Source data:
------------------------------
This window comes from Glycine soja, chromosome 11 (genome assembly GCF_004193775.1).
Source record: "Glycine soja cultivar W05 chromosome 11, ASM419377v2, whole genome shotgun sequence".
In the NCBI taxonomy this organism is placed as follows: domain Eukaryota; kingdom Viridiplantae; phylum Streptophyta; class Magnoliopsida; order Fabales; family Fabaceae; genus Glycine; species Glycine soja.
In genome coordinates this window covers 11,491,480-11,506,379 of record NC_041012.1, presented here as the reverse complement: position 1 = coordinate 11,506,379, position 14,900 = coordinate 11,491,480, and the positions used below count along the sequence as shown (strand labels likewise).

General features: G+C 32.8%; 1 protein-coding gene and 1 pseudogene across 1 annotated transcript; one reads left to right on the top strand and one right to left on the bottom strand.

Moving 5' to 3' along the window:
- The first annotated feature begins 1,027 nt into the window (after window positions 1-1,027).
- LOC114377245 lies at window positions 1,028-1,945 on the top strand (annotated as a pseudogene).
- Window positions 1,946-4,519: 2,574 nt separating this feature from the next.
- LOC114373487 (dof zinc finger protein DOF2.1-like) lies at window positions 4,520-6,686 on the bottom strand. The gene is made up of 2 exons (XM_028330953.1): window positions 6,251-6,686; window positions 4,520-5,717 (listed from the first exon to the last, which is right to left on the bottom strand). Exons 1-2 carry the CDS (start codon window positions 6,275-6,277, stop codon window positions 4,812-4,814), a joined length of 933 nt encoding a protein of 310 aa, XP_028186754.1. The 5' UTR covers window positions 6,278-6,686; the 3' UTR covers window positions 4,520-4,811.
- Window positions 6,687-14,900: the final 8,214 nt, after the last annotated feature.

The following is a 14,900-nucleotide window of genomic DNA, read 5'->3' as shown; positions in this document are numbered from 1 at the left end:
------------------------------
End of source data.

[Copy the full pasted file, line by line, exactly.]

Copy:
This window comes from Glycine soja, chromosome 11 (genome assembly GCF_004193775.1).
Source record: "Glycine soja cultivar W05 chromosome 11, ASM419377v2, whole genome shotgun sequence".
In the NCBI taxonomy this organism is placed as follows: domain Eukaryota; kingdom Viridiplantae; phylum Streptophyta; class Magnoliopsida; order Fabales; family Fabaceae; genus Glycine; species Glycine soja.
In genome coordinates this window covers 11,491,480-11,506,379 of record NC_041012.1, presented here as the reverse complement: position 1 = coordinate 11,506,379, position 14,900 = coordinate 11,491,480, and the positions used below count along the sequence as shown (strand labels likewise).

General features: G+C 32.8%; 1 protein-coding gene and 1 pseudogene across 1 annotated transcript; one reads left to right on the top strand and one right to left on the bottom strand.

Moving 5' to 3' along the window:
- The first annotated feature begins 1,027 nt into the window (after window positions 1-1,027).
- LOC114377245 lies at window positions 1,028-1,945 on the top strand (annotated as a pseudogene).
- Window positions 1,946-4,519: 2,574 nt separating this feature from the next.
- LOC114373487 (dof zinc finger protein DOF2.1-like) lies at window positions 4,520-6,686 on the bottom strand. The gene is made up of 2 exons (XM_028330953.1): window positions 6,251-6,686; window positions 4,520-5,717 (listed from the first exon to the last, which is right to left on the bottom strand). Exons 1-2 carry the CDS (start codon window positions 6,275-6,277, stop codon window positions 4,812-4,814), a joined length of 933 nt encoding a protein of 310 aa, XP_028186754.1. The 5' UTR covers window positions 6,278-6,686; the 3' UTR covers window positions 4,520-4,811.
- Window positions 6,687-14,900: the final 8,214 nt, after the last annotated feature.

The following is a 14,900-nucleotide window of genomic DNA, read 5'->3' as shown; positions in this document are numbered from 1 at the left end: